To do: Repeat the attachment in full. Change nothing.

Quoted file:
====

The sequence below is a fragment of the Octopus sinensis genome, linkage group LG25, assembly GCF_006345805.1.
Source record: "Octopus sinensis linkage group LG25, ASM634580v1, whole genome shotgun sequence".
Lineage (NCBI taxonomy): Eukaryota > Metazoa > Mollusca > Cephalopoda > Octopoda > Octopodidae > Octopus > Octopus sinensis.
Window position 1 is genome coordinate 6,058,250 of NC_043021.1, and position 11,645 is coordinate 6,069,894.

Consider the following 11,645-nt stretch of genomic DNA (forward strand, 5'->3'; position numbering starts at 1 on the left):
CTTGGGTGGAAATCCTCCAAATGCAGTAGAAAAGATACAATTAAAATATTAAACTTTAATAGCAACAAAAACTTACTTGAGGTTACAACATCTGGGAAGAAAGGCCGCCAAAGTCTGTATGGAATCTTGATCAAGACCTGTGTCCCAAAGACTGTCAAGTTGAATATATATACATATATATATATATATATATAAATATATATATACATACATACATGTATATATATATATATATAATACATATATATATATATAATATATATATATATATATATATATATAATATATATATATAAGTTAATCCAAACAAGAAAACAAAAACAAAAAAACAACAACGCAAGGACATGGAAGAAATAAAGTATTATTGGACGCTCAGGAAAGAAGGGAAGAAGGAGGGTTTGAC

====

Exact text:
The sequence below is a fragment of the Octopus sinensis genome, linkage group LG25, assembly GCF_006345805.1.
Source record: "Octopus sinensis linkage group LG25, ASM634580v1, whole genome shotgun sequence".
Lineage (NCBI taxonomy): Eukaryota > Metazoa > Mollusca > Cephalopoda > Octopoda > Octopodidae > Octopus > Octopus sinensis.
Window position 1 is genome coordinate 6,058,250 of NC_043021.1, and position 11,645 is coordinate 6,069,894.

Consider the following 11,645-nt stretch of genomic DNA (forward strand, 5'->3'; position numbering starts at 1 on the left):
CTTGGGTGGAAATCCTCCAAATGCAGTAGAAAAGATACAATTAAAATATTAAACTTTAATAGCAACAAAAACTTACTTGAGGTTACAACATCTGGGAAGAAAGGCCGCCAAAGTCTGTATGGAATCTTGATCAAGACCTGTGTCCCAAAGACTGTCAAGTTGAATATATATACATATATATATATATATATATAAATATATATATACATACATACATGTATATATATATATATATAATACATATATATATATATAATATATATATATATATATATATATATAATATATATATATAAGTTAATCCAAACAAGAAAACAAAAACAAAAAAACAACAACGCAAGGACATGGAAGAAATAAAGTATTATTGGACGCTCAGGAAAGAAGGGAAGAAGGAGGGTTTGAC